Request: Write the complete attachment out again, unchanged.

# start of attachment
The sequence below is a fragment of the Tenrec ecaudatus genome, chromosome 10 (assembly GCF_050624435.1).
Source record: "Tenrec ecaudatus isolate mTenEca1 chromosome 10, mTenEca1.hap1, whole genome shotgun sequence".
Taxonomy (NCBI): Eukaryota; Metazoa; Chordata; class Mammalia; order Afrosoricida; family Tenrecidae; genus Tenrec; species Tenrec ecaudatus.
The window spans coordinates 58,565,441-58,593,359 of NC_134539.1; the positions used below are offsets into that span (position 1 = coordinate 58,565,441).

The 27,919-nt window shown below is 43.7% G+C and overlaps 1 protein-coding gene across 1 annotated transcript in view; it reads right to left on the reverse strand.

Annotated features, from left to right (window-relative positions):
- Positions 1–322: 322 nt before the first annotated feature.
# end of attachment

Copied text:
The sequence below is a fragment of the Tenrec ecaudatus genome, chromosome 10 (assembly GCF_050624435.1).
Source record: "Tenrec ecaudatus isolate mTenEca1 chromosome 10, mTenEca1.hap1, whole genome shotgun sequence".
Taxonomy (NCBI): Eukaryota; Metazoa; Chordata; class Mammalia; order Afrosoricida; family Tenrecidae; genus Tenrec; species Tenrec ecaudatus.
The window spans coordinates 58,565,441-58,593,359 of NC_134539.1; the positions used below are offsets into that span (position 1 = coordinate 58,565,441).

The 27,919-nt window shown below is 43.7% G+C and overlaps 1 protein-coding gene across 1 annotated transcript in view; it reads right to left on the reverse strand.

Annotated features, from left to right (window-relative positions):
- Positions 1–322: 322 nt before the first annotated feature.